exciting, informative, snarky, and very likely fabricated tales of life as an american expat in london

all the things we should have done

by Jen at 5:46 pm on 23.10.2007 | 4 Comments
filed under: like a fish needs a bicycle

while running today i was listening to an interview with an old skool feminist activist, one of the early second wave bra-burning radicals. and boy was she angry – angry at the failure of following generations to build on the momentum of their work, angry at what she views as the luxury of indifference.

i admit to feeling guilty as i listened. i admit to often feeling too complacent. in my own life, i encounter few challenges – i have career mobility, a husband who sees me as his equal, full and free access to reproductive choice. and while i still find myself surprised by many sexist cultural norms over here (prospective employers asking women about their plans for family, topless women in newpapers, patronising attitudes by older generations of men) there are few things to rouse me from my stupor. so much of the feminist agenda is politically polarised in the u.s., that here, where conflict over these issues is far more subdued, it’s easy to slide into daily apathy.

i talk the talk, but don’t often walk the walk. i’ll bitch about my younger counterparts embracing stereotypes tarted up as “choice”, or rail against those women who definitively reject feminism as being unfeminine. i’ll spout off about pejorative terms like “femi-nazi” and “man-hater”. but what do i actually do to change any of it?

i’ve always felt that a significant part of my identity as a woman is bound up in feminism – and yet somehow i’ve become one of those women the interviewee was directing her ire and disappointment at. i’ve never intended or aspired to be a gloria steinem – but it’s definitely time for a wakeup call. just what form that will take remains to be seen.

kate bush – this woman’s work

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  • 1

    Comment by Thomas Foolery

    23.10.2007 @ 18:43 pm

    and what a lot of fun you’ll be, i’m sure -)

    when you confess that there’s not much to get riled up about, then deliberately set off to get riled, what you end up with will probably be some form of extremism. It doesn’t sound very healthy.

    I say, if someone or something stands in your way (or in the way of your friends and family) because of gender issues, fight back. that’s applied feminism, right?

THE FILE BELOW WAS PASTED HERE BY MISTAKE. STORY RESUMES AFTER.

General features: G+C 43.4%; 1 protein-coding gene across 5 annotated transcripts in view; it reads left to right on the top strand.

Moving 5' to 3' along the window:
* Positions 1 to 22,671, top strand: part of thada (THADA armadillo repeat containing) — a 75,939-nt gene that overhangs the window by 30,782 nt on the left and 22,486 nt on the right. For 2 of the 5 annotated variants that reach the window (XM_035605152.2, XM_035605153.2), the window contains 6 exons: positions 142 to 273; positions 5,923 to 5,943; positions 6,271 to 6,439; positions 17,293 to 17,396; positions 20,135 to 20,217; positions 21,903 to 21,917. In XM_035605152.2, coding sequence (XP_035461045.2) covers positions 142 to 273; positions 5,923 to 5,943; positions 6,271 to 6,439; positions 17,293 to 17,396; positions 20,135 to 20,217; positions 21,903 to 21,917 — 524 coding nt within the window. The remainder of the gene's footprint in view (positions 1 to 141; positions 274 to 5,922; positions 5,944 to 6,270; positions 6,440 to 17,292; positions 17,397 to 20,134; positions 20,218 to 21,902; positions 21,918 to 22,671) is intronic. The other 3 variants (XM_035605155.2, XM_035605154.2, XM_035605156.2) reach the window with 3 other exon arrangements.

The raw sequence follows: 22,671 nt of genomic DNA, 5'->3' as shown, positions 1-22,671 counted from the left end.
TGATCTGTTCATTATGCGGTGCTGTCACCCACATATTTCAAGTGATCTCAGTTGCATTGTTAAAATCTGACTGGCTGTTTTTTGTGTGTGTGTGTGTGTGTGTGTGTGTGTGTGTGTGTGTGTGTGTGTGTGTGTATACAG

But the rest of the time, where’s the benefit? Surely you don’t aspire to being angry like your radio feminist?

  • 2

    Comment by Jen

    23.10.2007 @ 18:53 pm

    i didn’t say there was nothing to get riled up about – i said there is nothing in *my* daily life that gets me riled up.

    there’s a world of difference between those two statements. there are plenty of battles left still – just because i don’t see them day to day doesn’t mean they don’t exist, or aren’t worth fighting.

    it’s like saying if you don’t care about either candidate you shouldn’t bother to vote. and the problem with that scenario is that if enough people decide *not* to vote, we will effectively no longer have the choice. you use it or lose it.

    and anger is a useful tool – walking around angry all the time dilutes its effectiveness, and is not a very fun way to live – but that doesn’t mean it doesn’t have a time and place.

  • 3

    Comment by Thomas Foolery

    23.10.2007 @ 19:07 pm

    I didn’t say “nothing to get riled about” either. I said not much in your life, by your own account.

    You want to go around raging about page 3 girls, I guess it’s your life -)

  • 4

    Comment by Jen

    23.10.2007 @ 19:20 pm

    “you confess that there’s not much to get riled up about”

    sorry if i misinterpreted.

    obviously i *don’t* run around getting riled up about page 3 girls, as i mentioned. but there are plenty of other feminist issues in the world to focus on. my life is quite privileged by comparison – my point is i need to start looking past my own nose.

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